It’s confusing to know what foods to start your baby on! It’s always important to check with your doctor, but the latest research shows that starting allergenic foods before age one actually prevents allergies. Ultimately, the best foods for babies should be the same as the foods that are best for us. Babies grow rapidly, and so, even though they are small, their need for nutritious food is very high. The most nutrient dense foods will help them grow into strong, smart, healthy, happy babies.

Well, here are my top recommendations for baby food and reasons why they are. Hint: It all comes down to nutrient density.

Vegetables are always a great start! Carrots, sweet potato, broccoli, and cauliflower are great starts. These can be mixed with some healthy fats to make them delicious! These vegetables are also nutrient dense. The sweet root vegetables (carrots, sweet potato) contain beta-carotenes, and the cruciferous vegetables (cauliflower, broccoli) contain magnesium, calcium, iron, and vitamin C.

Egg Yolks have been a common weaning food from many traditional cultures. They are rich in vitamins A and D that support the nervous system, eyes, and bone health. Plus, eggs contain choline and healthy fats that boost brain development. Check out this avocado and egg yolk puree to try with your baby!

Grass-fed Butter or ghee is a common weaning food in ancestral cultures and in India. In India, traditional wisdom tells them that babies need these healthy fats to develop large brains. So, until age 2, they mix lots of butter or ghee into their baby’s food to promote smart children. Our brains contain 60% saturated fat. So, we do need healthy sources of these fats, especially when growing. Finally, grass-fed butter contains vitamins A, D, and K2 for strong bones, proper growth, and nervous system function.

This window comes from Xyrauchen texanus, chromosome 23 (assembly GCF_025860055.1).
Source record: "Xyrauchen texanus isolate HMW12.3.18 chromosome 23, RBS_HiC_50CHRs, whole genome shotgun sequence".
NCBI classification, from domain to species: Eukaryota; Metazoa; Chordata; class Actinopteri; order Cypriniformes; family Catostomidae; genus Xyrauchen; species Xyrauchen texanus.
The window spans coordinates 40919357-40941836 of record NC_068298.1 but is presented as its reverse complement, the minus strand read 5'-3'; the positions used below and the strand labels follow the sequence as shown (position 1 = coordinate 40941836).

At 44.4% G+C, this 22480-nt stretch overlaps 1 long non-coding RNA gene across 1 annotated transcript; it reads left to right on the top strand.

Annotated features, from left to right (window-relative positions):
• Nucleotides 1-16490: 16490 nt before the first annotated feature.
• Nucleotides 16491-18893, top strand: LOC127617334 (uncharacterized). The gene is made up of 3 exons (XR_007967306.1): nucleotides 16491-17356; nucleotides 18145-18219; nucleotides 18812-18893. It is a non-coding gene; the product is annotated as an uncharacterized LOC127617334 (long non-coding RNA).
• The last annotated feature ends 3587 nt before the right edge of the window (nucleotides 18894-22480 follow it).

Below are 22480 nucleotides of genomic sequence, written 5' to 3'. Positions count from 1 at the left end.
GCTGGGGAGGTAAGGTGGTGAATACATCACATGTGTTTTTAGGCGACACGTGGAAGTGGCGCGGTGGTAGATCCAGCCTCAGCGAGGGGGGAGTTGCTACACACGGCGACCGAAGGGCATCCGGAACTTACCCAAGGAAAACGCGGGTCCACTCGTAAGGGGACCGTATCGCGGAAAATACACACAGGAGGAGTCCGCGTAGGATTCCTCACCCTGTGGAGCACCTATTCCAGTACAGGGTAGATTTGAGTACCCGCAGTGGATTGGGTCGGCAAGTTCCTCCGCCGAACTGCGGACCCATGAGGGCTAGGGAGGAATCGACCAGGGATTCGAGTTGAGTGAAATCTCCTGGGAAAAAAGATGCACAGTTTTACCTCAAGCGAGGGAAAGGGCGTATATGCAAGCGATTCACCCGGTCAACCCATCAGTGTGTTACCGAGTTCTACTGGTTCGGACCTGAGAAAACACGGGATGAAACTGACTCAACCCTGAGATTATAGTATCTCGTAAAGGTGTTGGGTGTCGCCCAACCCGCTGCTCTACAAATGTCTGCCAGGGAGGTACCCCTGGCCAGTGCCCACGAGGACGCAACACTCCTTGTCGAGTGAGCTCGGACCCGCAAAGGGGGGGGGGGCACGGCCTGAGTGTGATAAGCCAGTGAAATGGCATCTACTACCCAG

Grass-fed meats and wild-caught seafood offer critical nutrients to your baby aside from protein. Specifically, wild-caught salmon contains omega 3s that promote brain development.

To Help Prevent Picky Eaters

To help develop your child’s palate, wait to do sweet foods even fruits until after their first birthday. This is a common practice in France to help their children grow accustomed to a wide variety of foods and not have a strong preference for sweet foods. These tastes need to be developed early, or it becomes a serious STRUGGLE later on. Trust me.

However, this is not to say that your child will like everything you serve on the first try. Do not give up though! It can take seven tries to develop a taste for something. So, try to introduce a food at least that many times. You can retry it every few days, or see if mixing it with other foods helps them get accustomed to it. For example, when I fed my son salmon, I mixed it with sweet potatoes to lessen the strong fishy taste. Overtime, he developed a taste for fish, and now, it is his favorite food!

Want more information or some one-on-one help? Contact me at chelsea@mama-bear-naturals.com or check me out on my blog, Facebook, and Pinterest!

Want natural, organic, nutrient dense baby and toddler food, shop at Mama Bear Naturals, or check out my E-book!

Want the recipes to the foods you have seen in these blogs? Subscribe to my mailing list!